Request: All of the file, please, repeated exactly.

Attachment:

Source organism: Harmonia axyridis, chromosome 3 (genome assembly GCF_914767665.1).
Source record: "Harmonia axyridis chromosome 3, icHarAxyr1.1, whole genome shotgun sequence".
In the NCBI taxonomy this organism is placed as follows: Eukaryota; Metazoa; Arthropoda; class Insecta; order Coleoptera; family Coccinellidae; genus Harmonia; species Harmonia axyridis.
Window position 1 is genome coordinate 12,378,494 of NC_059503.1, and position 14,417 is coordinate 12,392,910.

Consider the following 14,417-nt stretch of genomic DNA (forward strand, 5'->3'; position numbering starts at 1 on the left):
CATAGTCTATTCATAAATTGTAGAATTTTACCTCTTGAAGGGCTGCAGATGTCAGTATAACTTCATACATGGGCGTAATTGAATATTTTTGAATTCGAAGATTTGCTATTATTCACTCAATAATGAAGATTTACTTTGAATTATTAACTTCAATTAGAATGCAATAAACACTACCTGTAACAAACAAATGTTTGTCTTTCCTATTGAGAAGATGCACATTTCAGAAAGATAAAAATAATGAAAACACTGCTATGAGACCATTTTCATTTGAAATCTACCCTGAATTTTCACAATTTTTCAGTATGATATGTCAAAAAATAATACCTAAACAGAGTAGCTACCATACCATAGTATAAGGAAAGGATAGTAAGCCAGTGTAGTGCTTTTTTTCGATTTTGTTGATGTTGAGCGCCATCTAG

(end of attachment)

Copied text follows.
Source organism: Harmonia axyridis, chromosome 3 (genome assembly GCF_914767665.1).
Source record: "Harmonia axyridis chromosome 3, icHarAxyr1.1, whole genome shotgun sequence".
In the NCBI taxonomy this organism is placed as follows: Eukaryota; Metazoa; Arthropoda; class Insecta; order Coleoptera; family Coccinellidae; genus Harmonia; species Harmonia axyridis.
Window position 1 is genome coordinate 12,378,494 of NC_059503.1, and position 14,417 is coordinate 12,392,910.

Consider the following 14,417-nt stretch of genomic DNA (forward strand, 5'->3'; position numbering starts at 1 on the left):
CATAGTCTATTCATAAATTGTAGAATTTTACCTCTTGAAGGGCTGCAGATGTCAGTATAACTTCATACATGGGCGTAATTGAATATTTTTGAATTCGAAGATTTGCTATTATTCACTCAATAATGAAGATTTACTTTGAATTATTAACTTCAATTAGAATGCAATAAACACTACCTGTAACAAACAAATGTTTGTCTTTCCTATTGAGAAGATGCACATTTCAGAAAGATAAAAATAATGAAAACACTGCTATGAGACCATTTTCATTTGAAATCTACCCTGAATTTTCACAATTTTTCAGTATGATATGTCAAAAAATAATACCTAAACAGAGTAGCTACCATACCATAGTATAAGGAAAGGATAGTAAGCCAGTGTAGTGCTTTTTTTCGATTTTGTTGATGTTGAGCGCCATCTAG